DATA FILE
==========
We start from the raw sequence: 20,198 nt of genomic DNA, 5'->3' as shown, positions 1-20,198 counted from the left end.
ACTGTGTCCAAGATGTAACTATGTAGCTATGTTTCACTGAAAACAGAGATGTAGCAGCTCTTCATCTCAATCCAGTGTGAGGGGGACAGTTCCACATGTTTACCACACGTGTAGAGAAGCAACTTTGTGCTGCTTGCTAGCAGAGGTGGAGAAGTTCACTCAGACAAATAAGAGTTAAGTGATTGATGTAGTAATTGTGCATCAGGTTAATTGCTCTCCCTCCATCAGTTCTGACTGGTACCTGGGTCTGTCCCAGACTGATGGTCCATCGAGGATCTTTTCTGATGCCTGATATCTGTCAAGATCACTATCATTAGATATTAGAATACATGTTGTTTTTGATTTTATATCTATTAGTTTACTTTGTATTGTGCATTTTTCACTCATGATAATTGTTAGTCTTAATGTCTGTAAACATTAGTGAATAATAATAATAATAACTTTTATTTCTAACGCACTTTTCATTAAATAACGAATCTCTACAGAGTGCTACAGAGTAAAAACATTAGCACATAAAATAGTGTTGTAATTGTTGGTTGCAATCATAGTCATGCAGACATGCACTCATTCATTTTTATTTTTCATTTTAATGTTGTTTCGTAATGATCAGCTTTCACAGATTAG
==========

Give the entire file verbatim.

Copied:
We start from the raw sequence: 20,198 nt of genomic DNA, 5'->3' as shown, positions 1-20,198 counted from the left end.
ACTGTGTCCAAGATGTAACTATGTAGCTATGTTTCACTGAAAACAGAGATGTAGCAGCTCTTCATCTCAATCCAGTGTGAGGGGGACAGTTCCACATGTTTACCACACGTGTAGAGAAGCAACTTTGTGCTGCTTGCTAGCAGAGGTGGAGAAGTTCACTCAGACAAATAAGAGTTAAGTGATTGATGTAGTAATTGTGCATCAGGTTAATTGCTCTCCCTCCATCAGTTCTGACTGGTACCTGGGTCTGTCCCAGACTGATGGTCCATCGAGGATCTTTTCTGATGCCTGATATCTGTCAAGATCACTATCATTAGATATTAGAATACATGTTGTTTTTGATTTTATATCTATTAGTTTACTTTGTATTGTGCATTTTTCACTCATGATAATTGTTAGTCTTAATGTCTGTAAACATTAGTGAATAATAATAATAATAACTTTTATTTCTAACGCACTTTTCATTAAATAACGAATCTCTACAGAGTGCTACAGAGTAAAAACATTAGCACATAAAATAGTGTTGTAATTGTTGGTTGCAATCATAGTCATGCAGACATGCACTCATTCATTTTTATTTTTCATTTTAATGTTGTTTCGTAATGATCAGCTTTCACAGATTAG